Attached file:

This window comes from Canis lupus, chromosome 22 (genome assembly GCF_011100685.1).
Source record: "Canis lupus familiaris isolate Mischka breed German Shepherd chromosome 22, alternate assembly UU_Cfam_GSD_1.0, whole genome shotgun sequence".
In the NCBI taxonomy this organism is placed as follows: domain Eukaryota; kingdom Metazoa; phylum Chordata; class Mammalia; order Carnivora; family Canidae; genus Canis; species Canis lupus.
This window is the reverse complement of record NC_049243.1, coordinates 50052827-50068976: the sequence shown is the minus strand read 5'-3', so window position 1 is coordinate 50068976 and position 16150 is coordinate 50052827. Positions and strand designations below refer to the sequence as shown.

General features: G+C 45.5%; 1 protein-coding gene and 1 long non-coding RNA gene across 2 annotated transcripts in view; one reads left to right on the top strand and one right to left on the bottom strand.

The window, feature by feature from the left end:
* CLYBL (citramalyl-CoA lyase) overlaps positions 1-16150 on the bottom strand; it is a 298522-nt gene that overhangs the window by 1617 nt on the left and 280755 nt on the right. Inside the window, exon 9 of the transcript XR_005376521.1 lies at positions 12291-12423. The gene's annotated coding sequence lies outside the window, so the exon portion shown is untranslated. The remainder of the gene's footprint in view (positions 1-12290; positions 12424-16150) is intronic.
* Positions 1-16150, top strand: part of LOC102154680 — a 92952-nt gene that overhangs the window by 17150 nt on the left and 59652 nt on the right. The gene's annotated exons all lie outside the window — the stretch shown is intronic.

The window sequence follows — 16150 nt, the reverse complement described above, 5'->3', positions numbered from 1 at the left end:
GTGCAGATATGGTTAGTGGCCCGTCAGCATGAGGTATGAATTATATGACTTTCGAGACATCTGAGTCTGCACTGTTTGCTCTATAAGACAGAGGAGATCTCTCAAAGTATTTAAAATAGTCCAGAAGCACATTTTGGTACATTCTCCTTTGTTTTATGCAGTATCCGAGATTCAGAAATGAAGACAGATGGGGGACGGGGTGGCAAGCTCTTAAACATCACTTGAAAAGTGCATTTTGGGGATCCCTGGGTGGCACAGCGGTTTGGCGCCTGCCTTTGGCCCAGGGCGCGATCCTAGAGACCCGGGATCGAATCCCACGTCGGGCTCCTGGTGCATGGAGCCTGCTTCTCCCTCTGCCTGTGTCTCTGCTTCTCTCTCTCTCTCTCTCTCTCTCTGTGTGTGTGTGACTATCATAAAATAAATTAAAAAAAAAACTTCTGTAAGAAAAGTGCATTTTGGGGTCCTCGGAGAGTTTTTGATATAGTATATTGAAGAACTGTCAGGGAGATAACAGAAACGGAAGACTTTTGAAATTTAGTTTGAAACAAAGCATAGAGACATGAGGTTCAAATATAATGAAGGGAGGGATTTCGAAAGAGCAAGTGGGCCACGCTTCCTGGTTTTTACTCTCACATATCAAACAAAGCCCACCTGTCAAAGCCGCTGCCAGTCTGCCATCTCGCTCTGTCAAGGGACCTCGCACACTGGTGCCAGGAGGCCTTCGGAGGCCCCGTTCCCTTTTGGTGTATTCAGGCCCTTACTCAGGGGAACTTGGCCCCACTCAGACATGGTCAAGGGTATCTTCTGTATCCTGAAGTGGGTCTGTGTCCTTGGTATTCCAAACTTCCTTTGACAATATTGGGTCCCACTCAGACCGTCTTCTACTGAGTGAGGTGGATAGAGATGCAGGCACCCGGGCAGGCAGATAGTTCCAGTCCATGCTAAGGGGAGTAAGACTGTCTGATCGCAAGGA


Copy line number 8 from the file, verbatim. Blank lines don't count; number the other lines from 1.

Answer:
* Positions 1-16150, top strand: part of LOC102154680 — a 92952-nt gene that overhangs the window by 17150 nt on the left and 59652 nt on the right. The gene's annotated exons all lie outside the window — the stretch shown is intronic.